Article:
Hi, my name is Lisa LaRoque. I was diagnosed with Invasive Ductal Carcinoma in June 2018. I had a double mastectomy and radiation, followed by hormone therapy. I was declared cancer-free in December 2018 following the completion of 28 rounds of radiation. I live in Sandy Springs, GA with my husband Kent. Together we have 6 children, 5 daughters, and 1 son, and we have 5 granddaughters with #6 arriving in July. Additionally, we have a new Golden Retriever puppy, Sammy. Today, I love to take Zumba, exercise, golf, swim, garden and read. Most importantly, I’m in love with Jesus and enjoy leading a guest services team at our church, North Point Community Church.
Despite there being no history of the disease in his immediate family, and despite working out every day for more than 50 years, Jim Calhoun has had multiple battles with cancer - prostate, head and neck (squamous cell carcinoma), lung, and stomach. Today he is proud to be cancer-free today! In his free time, he likes to spend time with his family, play golf, read books and watch Broadway plays. He has 2 granddaughters at Wake Forest and has won more than 900 college basketball games!
Born in Queens, N.Y., Angel and his three siblings moved to Greensboro with their mother, Shellbe in pursuit of a quieter environment. Just a little while after moving down south, the normally energetic Angel began suffering from fevers, complained of pains in his feet, and there were strange “bumps” on his body. Shellbe originally thought they were mosquito bites. In October of 2017, doctors at Brenner diagnosed Angel with acute lymphoblastic leukemia. Angel completed his treatment and has been declared no evidence of disease! Back to his energetic ways, Angel loves to play basketball and follow his favorite stars.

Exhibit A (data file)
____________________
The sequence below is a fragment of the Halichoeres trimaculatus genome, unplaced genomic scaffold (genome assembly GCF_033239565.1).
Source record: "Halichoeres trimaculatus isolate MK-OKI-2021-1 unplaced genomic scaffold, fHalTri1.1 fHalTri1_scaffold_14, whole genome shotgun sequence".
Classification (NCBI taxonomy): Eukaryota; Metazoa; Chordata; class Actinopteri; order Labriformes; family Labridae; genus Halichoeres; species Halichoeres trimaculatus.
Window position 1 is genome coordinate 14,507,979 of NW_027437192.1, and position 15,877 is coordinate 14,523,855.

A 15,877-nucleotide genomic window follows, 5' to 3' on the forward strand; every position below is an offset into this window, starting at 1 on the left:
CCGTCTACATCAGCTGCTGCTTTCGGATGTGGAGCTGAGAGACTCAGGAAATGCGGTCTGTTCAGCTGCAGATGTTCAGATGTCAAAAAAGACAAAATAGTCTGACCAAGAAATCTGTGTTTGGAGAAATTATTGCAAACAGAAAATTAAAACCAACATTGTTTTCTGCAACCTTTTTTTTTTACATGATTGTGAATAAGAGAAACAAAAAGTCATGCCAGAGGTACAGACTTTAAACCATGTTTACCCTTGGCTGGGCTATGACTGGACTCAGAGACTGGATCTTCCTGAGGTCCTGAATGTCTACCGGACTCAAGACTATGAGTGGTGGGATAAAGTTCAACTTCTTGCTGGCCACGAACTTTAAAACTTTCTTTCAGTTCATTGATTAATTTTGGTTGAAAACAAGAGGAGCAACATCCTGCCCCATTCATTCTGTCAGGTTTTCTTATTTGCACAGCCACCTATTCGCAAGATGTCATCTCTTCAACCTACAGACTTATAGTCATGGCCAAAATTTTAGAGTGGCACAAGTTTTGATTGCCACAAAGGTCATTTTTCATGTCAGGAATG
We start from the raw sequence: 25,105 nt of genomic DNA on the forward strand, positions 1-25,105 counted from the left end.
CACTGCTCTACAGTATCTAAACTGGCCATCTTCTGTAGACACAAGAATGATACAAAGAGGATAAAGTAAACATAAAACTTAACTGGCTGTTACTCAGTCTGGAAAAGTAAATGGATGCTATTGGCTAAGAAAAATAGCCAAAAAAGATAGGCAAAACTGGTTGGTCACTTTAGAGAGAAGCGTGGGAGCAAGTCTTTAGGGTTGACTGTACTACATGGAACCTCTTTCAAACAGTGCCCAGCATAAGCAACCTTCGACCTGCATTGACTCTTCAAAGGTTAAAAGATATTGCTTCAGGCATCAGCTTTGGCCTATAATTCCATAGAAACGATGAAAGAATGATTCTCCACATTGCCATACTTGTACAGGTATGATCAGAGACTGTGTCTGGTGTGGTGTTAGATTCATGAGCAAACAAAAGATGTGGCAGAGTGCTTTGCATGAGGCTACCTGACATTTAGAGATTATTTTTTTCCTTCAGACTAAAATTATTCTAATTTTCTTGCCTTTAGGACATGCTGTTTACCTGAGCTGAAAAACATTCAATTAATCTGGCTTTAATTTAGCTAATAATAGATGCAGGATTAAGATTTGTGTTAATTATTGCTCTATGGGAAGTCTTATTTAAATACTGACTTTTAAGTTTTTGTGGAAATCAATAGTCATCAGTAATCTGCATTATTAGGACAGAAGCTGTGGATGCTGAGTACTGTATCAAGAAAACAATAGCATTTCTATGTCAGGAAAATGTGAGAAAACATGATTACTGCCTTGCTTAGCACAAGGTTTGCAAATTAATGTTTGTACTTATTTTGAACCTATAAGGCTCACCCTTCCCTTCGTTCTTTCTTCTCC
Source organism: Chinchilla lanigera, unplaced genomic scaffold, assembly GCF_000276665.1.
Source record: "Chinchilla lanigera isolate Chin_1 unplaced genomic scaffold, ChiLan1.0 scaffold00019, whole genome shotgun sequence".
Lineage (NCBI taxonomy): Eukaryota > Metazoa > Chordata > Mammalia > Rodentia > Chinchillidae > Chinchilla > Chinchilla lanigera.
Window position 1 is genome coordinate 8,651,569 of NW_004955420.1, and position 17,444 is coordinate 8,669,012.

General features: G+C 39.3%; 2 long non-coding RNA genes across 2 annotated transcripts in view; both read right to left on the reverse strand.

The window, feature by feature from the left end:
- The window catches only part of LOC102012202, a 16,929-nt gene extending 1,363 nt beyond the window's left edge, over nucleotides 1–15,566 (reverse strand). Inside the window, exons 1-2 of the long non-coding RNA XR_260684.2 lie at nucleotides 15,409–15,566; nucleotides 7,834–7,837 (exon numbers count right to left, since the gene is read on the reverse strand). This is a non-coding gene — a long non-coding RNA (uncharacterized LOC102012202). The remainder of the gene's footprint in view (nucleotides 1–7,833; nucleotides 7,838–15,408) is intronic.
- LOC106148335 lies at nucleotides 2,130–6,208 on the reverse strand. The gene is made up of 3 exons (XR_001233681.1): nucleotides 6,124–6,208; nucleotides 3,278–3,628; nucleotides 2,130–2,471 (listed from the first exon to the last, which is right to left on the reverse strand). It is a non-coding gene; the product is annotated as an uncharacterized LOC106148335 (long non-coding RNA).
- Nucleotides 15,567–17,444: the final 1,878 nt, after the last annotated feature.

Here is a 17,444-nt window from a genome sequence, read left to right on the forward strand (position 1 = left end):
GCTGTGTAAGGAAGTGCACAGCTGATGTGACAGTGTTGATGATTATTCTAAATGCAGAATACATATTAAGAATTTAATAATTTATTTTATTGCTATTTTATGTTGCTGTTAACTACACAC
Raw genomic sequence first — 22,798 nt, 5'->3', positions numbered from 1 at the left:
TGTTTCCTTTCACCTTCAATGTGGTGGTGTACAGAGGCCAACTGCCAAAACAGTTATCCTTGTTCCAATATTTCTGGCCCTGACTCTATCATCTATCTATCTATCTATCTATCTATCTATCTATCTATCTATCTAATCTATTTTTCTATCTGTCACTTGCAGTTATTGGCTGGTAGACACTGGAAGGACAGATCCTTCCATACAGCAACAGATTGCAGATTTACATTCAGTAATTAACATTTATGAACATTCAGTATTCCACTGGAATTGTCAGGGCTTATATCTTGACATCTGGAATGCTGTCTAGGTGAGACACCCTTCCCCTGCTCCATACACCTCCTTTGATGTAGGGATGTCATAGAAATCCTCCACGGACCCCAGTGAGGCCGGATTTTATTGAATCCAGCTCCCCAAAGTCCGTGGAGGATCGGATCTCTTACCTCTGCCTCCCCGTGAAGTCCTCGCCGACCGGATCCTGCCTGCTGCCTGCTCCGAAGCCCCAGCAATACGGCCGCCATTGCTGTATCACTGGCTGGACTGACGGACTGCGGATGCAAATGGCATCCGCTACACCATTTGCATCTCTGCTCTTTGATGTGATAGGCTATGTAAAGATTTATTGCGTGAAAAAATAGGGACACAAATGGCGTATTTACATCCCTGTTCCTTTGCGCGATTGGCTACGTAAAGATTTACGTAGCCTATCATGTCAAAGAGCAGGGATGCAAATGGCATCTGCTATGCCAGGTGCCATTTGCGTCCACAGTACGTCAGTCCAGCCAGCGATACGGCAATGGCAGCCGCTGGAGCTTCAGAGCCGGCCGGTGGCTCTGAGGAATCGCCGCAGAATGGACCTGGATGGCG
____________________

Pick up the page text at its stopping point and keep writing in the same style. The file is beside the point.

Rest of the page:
EmmaLee, nicknamed Emmo, was diagnosed with B-Precursor Acute Lymphoblastic Leukemia (ALL) on January 17, 2015 at the age of twelve. She lives in Dallas, GA and works at Publix. She is currently in the eleventh grade, attending East Paulding High School. Some of her hobbies are cooking/baking, traveling (especially cruising), reading, driving, racing-Chase Elliot, and spending time with friends.